New mirror design eliminates blind spots with math, optics

The inherent lack of functionality in car door mirrors is baffling. They're designed to do one thing, but since they all have dangerous blind spots, they're doing a consistently terrible job at that thing. A math professor from Drexel has just gotten a patent on a system to fix this: it's not a fancy blind spot detection system, it's just a very clever mirror that doesn't suck.

Designing a mirror with a wide enough field of view to eliminate blind spots in cars without also curving the mirror so much that everything ends up all distorted is not an easy thing to do. If it was, it'd be such an obvious fix to such a big problem that someone would have made it happen ages ago. Instead, it took a fancy algorithm developed by Drexel University mathematics professor Dr. R. Andrew Hicks to generate an optimized mirror shape that gets the blind spot elimination without looking like you're driving through a Dalí landscape.


This new mirror looks like a gently curved surface, but it's actually made up of lots of tiny little curving mirrors pointing in subtly different ways, sort of like a disco ball if you ran it over with a steamroller. The resulting mirror surface is a smooth, nonuniform curve that provides a field of view of 45 degrees (as opposed to the 17 degrees that you get with a normal flat mirror) without any noticeable distortion.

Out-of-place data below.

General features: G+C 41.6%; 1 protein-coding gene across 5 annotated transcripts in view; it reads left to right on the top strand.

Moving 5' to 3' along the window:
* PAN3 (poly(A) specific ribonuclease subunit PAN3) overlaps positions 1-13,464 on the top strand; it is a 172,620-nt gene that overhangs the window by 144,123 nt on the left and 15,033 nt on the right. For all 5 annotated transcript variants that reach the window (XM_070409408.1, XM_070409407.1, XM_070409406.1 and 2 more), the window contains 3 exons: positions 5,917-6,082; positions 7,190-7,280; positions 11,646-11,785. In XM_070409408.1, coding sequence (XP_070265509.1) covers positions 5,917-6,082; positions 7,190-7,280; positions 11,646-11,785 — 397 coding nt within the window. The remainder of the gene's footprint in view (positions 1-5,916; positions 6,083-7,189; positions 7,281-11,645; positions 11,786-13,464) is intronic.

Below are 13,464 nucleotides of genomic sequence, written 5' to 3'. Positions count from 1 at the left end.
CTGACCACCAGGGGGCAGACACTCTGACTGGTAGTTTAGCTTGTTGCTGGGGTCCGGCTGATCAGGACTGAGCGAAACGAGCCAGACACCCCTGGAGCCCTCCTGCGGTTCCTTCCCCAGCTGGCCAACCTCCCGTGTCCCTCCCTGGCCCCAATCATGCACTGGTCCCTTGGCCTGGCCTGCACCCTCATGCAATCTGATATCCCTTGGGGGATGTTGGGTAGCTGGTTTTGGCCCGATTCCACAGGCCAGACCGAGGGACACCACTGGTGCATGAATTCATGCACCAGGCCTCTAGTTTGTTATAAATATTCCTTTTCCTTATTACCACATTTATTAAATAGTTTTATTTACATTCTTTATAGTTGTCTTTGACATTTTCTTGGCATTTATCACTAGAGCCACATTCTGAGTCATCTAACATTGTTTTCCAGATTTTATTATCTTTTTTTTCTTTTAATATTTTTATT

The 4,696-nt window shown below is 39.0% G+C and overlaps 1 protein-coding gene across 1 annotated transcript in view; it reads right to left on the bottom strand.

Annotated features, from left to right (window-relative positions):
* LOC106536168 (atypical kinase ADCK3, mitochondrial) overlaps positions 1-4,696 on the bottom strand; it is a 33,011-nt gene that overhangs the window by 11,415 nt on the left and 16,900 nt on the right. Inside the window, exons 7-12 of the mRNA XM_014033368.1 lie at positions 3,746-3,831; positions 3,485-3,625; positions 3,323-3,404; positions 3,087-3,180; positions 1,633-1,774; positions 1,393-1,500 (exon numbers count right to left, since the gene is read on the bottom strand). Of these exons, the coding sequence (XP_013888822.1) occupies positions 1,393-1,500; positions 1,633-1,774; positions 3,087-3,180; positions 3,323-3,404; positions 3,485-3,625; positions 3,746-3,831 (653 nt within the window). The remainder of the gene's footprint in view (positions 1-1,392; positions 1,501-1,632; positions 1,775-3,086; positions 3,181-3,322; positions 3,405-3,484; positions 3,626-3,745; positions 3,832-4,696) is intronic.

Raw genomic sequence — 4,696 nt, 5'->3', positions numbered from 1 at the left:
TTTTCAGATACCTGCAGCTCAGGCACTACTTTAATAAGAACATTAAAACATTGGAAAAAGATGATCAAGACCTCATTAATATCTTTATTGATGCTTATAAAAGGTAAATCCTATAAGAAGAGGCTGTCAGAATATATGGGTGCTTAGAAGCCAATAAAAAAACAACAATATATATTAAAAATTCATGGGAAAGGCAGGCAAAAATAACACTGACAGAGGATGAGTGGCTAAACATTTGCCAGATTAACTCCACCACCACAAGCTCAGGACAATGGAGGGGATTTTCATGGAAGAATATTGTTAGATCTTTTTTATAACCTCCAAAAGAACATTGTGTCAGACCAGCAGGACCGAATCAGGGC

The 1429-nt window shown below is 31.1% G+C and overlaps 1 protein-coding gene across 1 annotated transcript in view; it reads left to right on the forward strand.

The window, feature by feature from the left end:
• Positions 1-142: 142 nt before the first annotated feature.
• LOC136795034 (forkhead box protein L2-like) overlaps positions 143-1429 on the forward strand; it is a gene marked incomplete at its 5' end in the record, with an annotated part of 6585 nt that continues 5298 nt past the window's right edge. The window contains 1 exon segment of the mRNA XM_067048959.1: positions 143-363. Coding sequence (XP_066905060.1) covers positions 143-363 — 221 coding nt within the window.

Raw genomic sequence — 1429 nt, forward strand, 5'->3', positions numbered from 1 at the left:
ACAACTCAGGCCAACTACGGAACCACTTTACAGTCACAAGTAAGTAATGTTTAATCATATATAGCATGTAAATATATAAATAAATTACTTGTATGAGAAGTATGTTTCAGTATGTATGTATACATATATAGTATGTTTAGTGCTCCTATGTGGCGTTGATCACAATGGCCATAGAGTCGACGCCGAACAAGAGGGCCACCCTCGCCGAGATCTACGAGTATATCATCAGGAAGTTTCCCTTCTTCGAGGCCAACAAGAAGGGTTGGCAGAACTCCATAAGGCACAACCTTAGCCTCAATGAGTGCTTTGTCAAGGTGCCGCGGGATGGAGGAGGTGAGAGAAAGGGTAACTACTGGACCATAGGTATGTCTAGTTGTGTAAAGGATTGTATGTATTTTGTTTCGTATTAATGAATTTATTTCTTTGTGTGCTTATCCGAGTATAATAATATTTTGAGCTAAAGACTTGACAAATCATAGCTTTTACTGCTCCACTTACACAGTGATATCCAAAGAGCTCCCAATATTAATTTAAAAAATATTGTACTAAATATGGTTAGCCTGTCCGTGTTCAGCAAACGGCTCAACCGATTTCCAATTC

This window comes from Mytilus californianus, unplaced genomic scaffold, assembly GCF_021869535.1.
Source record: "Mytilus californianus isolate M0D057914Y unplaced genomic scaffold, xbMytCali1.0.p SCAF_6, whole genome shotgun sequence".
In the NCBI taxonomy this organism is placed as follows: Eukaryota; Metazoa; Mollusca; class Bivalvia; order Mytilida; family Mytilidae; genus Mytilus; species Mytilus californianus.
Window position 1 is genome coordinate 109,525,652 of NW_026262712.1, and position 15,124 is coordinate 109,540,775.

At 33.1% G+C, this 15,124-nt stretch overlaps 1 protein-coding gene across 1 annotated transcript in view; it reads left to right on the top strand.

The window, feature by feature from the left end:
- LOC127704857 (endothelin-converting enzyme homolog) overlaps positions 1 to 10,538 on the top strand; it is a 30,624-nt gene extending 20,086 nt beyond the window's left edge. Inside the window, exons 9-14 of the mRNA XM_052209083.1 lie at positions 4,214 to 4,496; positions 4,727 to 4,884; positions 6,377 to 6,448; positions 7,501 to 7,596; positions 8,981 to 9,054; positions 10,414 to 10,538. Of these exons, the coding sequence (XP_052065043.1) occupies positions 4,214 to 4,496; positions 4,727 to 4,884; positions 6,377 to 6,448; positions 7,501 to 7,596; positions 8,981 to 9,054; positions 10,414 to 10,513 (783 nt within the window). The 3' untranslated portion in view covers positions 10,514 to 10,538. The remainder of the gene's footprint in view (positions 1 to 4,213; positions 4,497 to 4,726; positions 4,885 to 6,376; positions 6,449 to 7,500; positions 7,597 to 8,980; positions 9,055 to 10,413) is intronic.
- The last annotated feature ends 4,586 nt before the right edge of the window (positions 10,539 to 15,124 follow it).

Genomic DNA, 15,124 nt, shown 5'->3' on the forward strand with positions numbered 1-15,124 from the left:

The fact that this new mirror is absolutely perfect for cars and could prevent up to 4% of all automobile accidents of course means that it must be illegal to put on cars. According to the font of all knowledge and wisdom that is the government, cars manufactured and sold in the United States must have a flat mirror on the driver's side.

The best that we can hope for is that the Hicks mirror (which just got a patent this week) will be available as an aftermarket stick-on option, but beware the wrath of the big car companies, who up until now have been quite happy to profit from that complicated and expensive blind spot detection system upgrade package that you just bought.

R. Andrew Hicks, via Drexel

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